More Than 1000 Police Suppress Guangning Villagers Protesting Construction Site
On October 13, over one thousand police officers and hundreds of unidentified people were sent by authorities to enforce unauthorized construction on village farmland in Guangning County.
The authorities of Guangning County, Zhaoqing City, Guangdong Province sent these forces into several villages in Jiangbu Region, Jinji Village, Wuhe Town. In the midst of the conflict between the two sides, the authorities fired tear gas to scatter villagers, and used batons to beat many villagers, arresting over a dozen of them.
The next day, police blocked all the entrances to these villages and to the construction site. The police also entered the villages and arrested people protesting for their land rights.
In his interview with The Epoch Times, Mr. Lu from Mabu village said, “In the past two days, many policemen have been guarding the village day and night. We want to leave the village for some business, but are unable to. Construction goes on at the site goes on around the clock, with the farmland being bulldozed. Quite a few policemen threatened to arrest the head of our village, accusing him of incitement. The police searched his house, threatened to beat him to death. That day, the head of our village was so terrified that he fled to the mountains to hide.”
“That day they were powerfully armed, accompanied by police dogs and firing tear gas at villagers who could do nothing to fight back,” continued Mr. Lu. “Meanwhile, the police picked targets at random, beating anyone, even if women or elderly women. And some unknown spray was being sprayed on us, making it hard for us to open our eyes. When the police caught someone, they would spray the liquid directly into their face. My mother returned home unable to see anything with her eyes.”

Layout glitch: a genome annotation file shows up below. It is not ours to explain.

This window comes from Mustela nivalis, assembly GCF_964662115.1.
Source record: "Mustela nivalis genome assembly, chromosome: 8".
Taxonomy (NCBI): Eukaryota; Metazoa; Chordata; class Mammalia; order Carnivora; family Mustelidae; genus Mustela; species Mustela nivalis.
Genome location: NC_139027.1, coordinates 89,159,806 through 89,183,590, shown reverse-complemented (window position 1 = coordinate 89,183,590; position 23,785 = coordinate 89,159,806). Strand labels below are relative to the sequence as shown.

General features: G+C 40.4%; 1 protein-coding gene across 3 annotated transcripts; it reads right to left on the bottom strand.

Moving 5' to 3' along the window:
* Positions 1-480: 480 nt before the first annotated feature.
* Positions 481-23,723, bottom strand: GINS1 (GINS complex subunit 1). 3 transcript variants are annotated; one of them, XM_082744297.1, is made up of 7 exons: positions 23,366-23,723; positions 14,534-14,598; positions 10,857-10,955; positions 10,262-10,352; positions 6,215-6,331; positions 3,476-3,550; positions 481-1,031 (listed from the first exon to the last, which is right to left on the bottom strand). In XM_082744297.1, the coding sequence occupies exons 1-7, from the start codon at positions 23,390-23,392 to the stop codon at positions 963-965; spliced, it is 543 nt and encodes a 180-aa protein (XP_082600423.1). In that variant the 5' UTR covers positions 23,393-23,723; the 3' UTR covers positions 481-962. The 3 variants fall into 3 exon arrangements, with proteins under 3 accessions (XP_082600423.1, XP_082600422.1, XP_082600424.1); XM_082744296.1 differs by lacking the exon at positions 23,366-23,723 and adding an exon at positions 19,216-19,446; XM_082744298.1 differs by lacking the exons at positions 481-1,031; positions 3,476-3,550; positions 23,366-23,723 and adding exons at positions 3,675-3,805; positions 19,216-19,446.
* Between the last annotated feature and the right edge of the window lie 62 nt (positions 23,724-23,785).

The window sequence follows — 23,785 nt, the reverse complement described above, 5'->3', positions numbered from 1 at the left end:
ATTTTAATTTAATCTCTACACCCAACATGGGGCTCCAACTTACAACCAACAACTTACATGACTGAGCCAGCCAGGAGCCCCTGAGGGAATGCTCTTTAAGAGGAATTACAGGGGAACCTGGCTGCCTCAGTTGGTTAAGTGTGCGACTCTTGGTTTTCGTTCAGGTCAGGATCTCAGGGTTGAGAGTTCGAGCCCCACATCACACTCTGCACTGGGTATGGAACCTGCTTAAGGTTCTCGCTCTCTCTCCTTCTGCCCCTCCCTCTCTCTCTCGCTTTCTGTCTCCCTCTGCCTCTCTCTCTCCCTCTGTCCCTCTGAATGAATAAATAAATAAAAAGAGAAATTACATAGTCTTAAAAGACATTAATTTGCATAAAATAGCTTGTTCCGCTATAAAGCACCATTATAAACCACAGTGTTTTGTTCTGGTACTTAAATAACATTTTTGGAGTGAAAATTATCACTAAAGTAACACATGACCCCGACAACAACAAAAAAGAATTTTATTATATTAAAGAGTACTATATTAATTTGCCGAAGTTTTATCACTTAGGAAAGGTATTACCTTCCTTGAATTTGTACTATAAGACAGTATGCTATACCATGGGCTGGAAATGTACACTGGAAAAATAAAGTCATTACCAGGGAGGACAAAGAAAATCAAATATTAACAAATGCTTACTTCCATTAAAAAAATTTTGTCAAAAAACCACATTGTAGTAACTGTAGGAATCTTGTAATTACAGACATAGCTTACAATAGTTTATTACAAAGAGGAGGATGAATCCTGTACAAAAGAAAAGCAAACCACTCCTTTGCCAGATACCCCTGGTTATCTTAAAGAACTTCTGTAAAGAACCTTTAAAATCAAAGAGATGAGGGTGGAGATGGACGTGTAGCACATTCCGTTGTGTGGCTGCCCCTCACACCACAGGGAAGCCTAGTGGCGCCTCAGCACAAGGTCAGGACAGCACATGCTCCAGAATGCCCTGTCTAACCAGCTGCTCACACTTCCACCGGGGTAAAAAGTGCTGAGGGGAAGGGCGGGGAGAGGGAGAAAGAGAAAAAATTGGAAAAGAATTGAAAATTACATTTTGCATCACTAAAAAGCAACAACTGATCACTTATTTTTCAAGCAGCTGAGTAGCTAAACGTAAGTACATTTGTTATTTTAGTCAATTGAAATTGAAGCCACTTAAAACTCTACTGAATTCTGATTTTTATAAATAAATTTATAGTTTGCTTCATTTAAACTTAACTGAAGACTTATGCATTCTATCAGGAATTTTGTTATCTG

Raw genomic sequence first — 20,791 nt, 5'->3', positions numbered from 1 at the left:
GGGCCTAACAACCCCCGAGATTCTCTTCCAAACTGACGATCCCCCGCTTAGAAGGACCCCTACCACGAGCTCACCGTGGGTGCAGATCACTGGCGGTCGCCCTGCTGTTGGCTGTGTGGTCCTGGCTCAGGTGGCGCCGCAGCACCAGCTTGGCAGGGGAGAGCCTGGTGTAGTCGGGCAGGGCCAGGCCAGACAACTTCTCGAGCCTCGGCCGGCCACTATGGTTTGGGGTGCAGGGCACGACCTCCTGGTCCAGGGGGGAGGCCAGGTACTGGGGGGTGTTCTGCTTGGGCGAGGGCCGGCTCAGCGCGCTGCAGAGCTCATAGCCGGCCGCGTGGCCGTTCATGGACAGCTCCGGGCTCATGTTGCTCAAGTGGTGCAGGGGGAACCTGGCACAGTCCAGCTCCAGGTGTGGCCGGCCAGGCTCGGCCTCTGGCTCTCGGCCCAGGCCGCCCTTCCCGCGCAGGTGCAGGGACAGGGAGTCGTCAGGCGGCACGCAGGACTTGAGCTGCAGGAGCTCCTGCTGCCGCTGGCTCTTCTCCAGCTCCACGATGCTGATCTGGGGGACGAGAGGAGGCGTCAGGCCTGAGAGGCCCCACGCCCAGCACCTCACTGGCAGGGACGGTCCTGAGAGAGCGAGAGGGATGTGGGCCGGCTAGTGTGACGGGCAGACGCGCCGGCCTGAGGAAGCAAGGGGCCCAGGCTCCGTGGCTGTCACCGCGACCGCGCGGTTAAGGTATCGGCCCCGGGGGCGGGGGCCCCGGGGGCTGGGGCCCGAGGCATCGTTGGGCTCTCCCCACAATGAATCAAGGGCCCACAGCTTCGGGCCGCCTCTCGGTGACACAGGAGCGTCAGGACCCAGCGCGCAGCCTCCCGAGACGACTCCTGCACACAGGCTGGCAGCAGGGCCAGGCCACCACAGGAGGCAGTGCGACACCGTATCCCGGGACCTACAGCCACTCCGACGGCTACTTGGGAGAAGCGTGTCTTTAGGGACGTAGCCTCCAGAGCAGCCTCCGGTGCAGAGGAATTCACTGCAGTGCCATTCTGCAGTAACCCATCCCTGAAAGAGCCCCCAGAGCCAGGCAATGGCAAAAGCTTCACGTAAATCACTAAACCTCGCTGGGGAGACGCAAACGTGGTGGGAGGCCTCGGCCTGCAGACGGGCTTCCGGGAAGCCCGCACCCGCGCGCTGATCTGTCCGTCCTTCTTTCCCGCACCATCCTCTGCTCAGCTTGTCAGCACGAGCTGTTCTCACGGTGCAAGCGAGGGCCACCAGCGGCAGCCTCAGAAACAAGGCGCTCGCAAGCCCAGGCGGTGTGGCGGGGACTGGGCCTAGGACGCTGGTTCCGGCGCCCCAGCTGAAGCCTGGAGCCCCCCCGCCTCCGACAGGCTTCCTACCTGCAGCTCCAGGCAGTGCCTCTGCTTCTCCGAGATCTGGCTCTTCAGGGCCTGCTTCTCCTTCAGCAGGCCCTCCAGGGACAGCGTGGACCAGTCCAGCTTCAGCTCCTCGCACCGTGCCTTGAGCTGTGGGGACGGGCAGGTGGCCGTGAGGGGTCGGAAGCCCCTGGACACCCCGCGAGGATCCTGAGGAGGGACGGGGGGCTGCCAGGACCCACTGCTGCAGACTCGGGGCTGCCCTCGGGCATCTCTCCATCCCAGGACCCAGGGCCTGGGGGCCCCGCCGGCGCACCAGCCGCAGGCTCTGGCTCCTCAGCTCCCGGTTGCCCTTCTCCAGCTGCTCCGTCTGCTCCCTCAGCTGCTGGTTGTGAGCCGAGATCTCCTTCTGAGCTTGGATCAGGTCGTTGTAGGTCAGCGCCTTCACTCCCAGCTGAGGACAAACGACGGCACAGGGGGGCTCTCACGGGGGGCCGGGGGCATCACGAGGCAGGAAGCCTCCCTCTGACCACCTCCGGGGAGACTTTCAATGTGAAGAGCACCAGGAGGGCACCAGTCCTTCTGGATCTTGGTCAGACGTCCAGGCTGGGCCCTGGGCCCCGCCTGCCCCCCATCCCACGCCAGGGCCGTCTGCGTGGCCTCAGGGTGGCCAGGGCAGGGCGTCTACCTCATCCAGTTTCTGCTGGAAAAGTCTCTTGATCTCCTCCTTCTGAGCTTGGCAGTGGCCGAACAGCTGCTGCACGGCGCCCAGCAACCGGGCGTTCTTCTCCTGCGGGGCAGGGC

On October 13, over 1000 riot police, police officers, and armed police, along with hundreds of hoodlums, were deployed to block each entrance of the Wujiang Region forcibly guarantee construction on farmland in the following nine villages: Hebu, Chayuan, Mabu, Liang, Jiangao, and Sizhe. Villagers in each of these villages went to the sites to try to stop the construction, but were stopped by the police.
Mr. Lu said, “That day, the police did not treat the villagers as humans. My dad and mom had wounds all over their bodies. The situation turned chaotic—riot police walked up to anyone, picking anyone and beating them with batons, whether male or female, young or old.”
Another Mr. Lu said that 80% of the villagers objected to the land expropriation.
Mr. Li from Chayuan village said in panic, “The situation here is getting very tough, with villagers wounded and the police searching houses to arrest villagers. The police had cordoned off the farmland. Anyone who crossed the cordon would be beaten. Over twenty villagers were wounded, apart from a few injured elders. Now many policemen are staying there to prevent any interference with the construction. The villagers have been scared off from the cordoned area.”
The governor of Wuhe Town started expropriating farmland and mountainous areas in July 2007. This land expropriation has not been authorized by any legal document, nor has any legal procedure been followed. 2200 acres of land were expropriated to construct a Huanan Industry Plant for Energy Recycling and Plastic Recycling. Each villager was paid compensation ranging from ten to several thousand dollars for each acre of expropriated land. Villagers strongly opposed such low compensation. Since then, villagers have submitted over ten appeals, but with no result.
This reporter called the local government of Wehe Town to inquire about the land expropriation. One staff member said, “I had no idea of this.” The reporter asked, “Which government agent should I call to get a better understanding of the issue?” “No other government agency has any idea of this. You don’t have to make a phone call; we know nothing about it.”
The villagers had turned to local media and newspapers for help for several times. None of the media dared to interview the villagers, saying, “We know the issue. Many people have called to complain about it, but we have to wait for our supervisors’ instructions.”